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IRCA, E-VERIFY, And Immigration Compliance Laws In Tennessee And Arizona

by Greg Siskind

Introduction

On January 1st, employers in Arizona and Tennessee will begin having to comply with controversial new immigration laws that make those states enforcers of immigration law right along with the federal government. Whether state and local governments have the legal right to be doing this is the subject of many court battles around the country since the Founding Fathers clearly gave Congress the sole authority to regulate immigration. But with a Congress seemingly paralyzed in its attempts to get a handle on immigration policy and with 1400 bills pending around the country, the new reality is that employers will need to comply with a whole new set of laws on top of the existing federal rules.

The Arizona and Tennessee rules are similar in sanctioning employers who violate immigration laws with the revocation of their business licenses. This punishment is seemingly much more serious than the federal punishment of a fine since loss of a business license is really the death penalty for a business. Both rules provide a defense if employers have been complying with I-9 rules. Tennessee provides an additional safe harbor if employers have used the new E-Verify electronic employment verification system. Arizona goes a step further in actually mandating that all employers use E-Verify. This will represent a major expansion in the number of employers using E-Verify and it is far from clear whether the E-Verify system can handle the additional load. A recent report commissioned by the DHS itself noted that there is an unacceptable false positive rate and that as many as 10% of naturalized citizens show up in the E-Verify as being unauthorized to work.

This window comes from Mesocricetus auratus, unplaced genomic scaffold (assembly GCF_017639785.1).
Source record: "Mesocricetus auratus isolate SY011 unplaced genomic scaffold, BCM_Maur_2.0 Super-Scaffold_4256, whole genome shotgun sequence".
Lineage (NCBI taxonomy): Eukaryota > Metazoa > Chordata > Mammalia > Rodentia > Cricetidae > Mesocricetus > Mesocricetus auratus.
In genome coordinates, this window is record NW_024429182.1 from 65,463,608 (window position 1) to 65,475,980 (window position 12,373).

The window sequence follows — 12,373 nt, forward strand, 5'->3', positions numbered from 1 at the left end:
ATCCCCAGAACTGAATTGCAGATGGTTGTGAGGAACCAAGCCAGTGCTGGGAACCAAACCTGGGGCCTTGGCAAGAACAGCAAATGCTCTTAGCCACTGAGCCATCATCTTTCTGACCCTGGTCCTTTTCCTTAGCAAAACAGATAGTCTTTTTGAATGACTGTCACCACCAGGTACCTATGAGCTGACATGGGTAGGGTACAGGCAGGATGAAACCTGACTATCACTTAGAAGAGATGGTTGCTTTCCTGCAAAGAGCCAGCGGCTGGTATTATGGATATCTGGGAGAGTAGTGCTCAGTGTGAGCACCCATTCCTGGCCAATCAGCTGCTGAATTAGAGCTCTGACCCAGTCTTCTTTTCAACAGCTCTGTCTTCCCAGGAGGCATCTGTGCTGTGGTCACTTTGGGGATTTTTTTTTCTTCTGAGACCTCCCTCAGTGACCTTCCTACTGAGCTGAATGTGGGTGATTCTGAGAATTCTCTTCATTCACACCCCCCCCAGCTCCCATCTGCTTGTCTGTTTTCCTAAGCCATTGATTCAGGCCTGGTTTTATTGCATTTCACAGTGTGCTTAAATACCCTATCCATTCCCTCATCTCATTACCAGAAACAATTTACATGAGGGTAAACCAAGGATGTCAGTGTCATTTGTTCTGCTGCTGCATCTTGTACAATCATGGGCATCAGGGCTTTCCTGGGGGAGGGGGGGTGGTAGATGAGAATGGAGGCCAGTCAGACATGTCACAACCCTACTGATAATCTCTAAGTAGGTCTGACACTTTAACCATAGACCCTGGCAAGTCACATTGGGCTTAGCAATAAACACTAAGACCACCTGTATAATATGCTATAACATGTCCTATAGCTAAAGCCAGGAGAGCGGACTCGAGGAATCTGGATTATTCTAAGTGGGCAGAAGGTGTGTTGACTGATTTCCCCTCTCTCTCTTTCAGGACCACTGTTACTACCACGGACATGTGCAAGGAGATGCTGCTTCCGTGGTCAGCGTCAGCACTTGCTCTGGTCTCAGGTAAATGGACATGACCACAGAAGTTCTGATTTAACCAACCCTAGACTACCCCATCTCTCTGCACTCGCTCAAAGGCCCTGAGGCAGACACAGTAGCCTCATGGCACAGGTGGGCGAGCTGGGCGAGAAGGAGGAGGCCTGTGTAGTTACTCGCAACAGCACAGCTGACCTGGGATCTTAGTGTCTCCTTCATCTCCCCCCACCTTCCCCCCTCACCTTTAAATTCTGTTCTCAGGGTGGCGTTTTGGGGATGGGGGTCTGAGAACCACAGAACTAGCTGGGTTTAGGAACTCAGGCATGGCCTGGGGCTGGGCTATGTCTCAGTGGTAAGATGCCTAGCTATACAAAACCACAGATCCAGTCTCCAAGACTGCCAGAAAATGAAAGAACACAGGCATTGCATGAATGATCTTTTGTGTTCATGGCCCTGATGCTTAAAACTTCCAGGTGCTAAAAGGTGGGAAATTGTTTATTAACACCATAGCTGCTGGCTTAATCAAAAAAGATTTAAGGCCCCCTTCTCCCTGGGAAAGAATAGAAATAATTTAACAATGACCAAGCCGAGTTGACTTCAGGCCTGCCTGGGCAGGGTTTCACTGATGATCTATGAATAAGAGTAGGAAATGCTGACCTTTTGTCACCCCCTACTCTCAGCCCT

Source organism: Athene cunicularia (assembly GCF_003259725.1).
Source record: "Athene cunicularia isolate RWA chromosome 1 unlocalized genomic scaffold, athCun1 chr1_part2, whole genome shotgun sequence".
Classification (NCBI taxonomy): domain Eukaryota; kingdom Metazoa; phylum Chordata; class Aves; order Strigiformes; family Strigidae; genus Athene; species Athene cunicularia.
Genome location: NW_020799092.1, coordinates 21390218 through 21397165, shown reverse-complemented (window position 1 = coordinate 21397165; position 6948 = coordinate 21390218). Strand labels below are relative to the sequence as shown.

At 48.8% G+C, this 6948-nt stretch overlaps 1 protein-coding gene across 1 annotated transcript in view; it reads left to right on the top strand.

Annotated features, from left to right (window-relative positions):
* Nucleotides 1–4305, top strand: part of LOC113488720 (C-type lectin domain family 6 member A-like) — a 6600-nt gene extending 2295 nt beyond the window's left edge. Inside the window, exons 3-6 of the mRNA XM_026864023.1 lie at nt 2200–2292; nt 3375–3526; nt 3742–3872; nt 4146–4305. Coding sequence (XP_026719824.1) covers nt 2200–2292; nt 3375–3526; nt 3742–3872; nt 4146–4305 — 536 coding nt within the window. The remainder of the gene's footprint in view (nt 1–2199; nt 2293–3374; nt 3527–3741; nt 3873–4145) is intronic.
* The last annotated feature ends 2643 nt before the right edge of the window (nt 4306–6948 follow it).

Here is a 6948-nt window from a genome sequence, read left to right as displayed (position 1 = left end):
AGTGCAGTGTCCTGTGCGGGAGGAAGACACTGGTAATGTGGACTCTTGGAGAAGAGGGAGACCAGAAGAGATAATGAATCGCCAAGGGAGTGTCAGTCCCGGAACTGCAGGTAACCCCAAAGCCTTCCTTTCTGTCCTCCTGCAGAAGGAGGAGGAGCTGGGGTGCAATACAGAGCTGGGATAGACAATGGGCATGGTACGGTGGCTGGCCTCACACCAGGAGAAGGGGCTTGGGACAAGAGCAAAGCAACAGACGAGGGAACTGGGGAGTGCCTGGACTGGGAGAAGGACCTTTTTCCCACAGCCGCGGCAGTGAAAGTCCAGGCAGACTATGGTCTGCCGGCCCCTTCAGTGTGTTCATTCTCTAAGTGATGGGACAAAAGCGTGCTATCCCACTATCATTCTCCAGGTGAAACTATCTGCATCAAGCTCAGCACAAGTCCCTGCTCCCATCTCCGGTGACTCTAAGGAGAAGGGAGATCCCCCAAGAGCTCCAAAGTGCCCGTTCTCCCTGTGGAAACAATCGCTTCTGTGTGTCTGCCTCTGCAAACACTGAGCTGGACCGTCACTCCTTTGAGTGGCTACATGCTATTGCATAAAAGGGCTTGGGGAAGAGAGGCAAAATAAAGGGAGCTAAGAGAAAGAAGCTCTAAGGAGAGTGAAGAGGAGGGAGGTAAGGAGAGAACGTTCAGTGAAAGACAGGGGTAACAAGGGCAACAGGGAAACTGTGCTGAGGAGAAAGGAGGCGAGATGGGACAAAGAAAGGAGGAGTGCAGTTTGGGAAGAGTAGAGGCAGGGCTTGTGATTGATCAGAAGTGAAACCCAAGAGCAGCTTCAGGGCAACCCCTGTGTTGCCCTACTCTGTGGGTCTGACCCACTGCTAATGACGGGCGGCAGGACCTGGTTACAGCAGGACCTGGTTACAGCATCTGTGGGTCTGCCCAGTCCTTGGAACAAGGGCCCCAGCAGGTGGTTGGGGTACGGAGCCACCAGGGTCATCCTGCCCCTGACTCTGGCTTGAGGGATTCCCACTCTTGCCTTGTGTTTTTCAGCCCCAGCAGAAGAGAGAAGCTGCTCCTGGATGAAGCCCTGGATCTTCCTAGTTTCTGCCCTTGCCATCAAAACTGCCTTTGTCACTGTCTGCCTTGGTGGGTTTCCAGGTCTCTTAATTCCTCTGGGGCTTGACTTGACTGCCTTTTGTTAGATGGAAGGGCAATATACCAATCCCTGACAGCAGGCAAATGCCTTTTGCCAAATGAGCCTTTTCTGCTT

Employers in Arizona had fought the new law and had been attempting to keep it from taking effect on the 1st. However, a judge has just denied an injunction order and the law will, in fact, take effect. An injunction is still holding in another measure aimed at employers – DHS’ social security number no match rule. DHS’ rule would sanction employers who are notified that their employees’ social security numbers and names do not match. One of the key issues in that case is also the high rate of false findings in the Social Security Administration database and the inability of that agency to resolve questions in a timely manner. However, DHS is promising to re-release a modified rule any day now that would attempt to meet the objections of the judge.

We provide information in this Article on the new Arizona and Tennessee laws, a primer on the E-Verify system and information on I-9 requirements (including reference to the new I-9 form which must be used as of yesterday, December 26, 2007). 2008 is likely to be a year of considerably more enforcement against employers violating immigration laws and we intend to cover the issue in great depth.